In order to catch a basketball from the favorite team of his girlfriend's spoiled son, Fred poses as a numb, wheelchair-bound fan. But when he catches the ball, he also catches the ... See full summary »
Alexandra Maria Lara,
Benjamin is a 16 year old, paralyzed on one side of his body, with lousy grades in math, who switches to a boarding school to reach grammar school. Acclimatization to the new environment is... See full summary »
Ludo Decker and Anna Gotzlowski have been living together for two years. Everyday routine has set in, with Ludo neglecting his household responsibilities much to Anna's dislike, while he is... See full summary »
Gray-haired furniture retailer Paul Winkelmann still has his dinner cooked and his laundry done by his mother. He spends his evenings playing Scrabble with Mama's friends and discussing the... See full summary »
Vicco von Bülow
Vicco von Bülow,
An employee at a professional separation agency, a business that helps couples break up, Paul tries to tackle the problems that come with Toto, the boyfriend of a customer, while he has his own thinking to do about love and relationships.
What a Man: The young teacher Alex is abandoned by his girlfriend Caroline and therefore begins a journey in search of himself. But how he overcomes the pitfalls out there for a modern man? And what is it that makes a man a man?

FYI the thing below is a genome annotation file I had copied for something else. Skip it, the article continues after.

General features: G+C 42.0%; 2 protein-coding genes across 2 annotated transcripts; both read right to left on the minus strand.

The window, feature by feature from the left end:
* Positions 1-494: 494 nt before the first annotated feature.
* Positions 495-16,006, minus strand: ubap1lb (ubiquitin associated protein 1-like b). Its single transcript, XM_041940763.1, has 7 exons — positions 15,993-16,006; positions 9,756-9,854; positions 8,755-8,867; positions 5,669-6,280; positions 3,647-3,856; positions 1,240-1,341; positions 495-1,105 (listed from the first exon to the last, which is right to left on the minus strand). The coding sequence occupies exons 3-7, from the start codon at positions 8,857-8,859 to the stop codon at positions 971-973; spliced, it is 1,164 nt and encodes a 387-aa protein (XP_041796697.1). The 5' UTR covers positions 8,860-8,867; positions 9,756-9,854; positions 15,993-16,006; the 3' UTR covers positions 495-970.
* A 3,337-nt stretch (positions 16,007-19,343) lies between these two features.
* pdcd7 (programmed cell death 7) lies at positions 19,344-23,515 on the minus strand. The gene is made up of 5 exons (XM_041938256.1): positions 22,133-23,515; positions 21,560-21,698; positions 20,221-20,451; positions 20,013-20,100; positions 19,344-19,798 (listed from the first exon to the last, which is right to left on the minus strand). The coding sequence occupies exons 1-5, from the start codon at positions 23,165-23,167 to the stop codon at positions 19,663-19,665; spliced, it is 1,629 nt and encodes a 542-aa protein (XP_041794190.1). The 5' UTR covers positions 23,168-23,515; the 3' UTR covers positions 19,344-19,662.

Funny, light comedy that borrows from "High Fidelity"
I'm not a big fan of German movies at all, so I didn't expect too much from this flick, when my girlfriend talked me into renting it. However, "Soloalbum" turned out to be an entertaining little comedy/romance with a well chosen cast and witty dialogue. One couldn't overlook that the model for this movie was another, much better movie/book named "High Fidelity". Ben, the main character, has two friends, just like Rob in Hornby's book, his flat bares some similarities to John Cusack's in "Hi-Fi" and like Rob Ben thinks about calling five of his ex-girlfriends at some point of the story. One dialogue was almost a complete rip-off of the scene in "High Fidelity", where John Cusack asks Jack Black, what he would say, if he told him, he hadn't seen "Evil Dead 2", "yet". Another thing that I didn't like about the movie was the lack of good songs. A story about a music journalist with love troubles should have a good soundtrack. Apart from Elvis Costello's "Almost Blue" the movie only contained throw-away pop songs, which is a shame. Thankfully, "Soloalbum" is still charming enough to make for a pleasant viewing. "High Fidelity" is still king, though.
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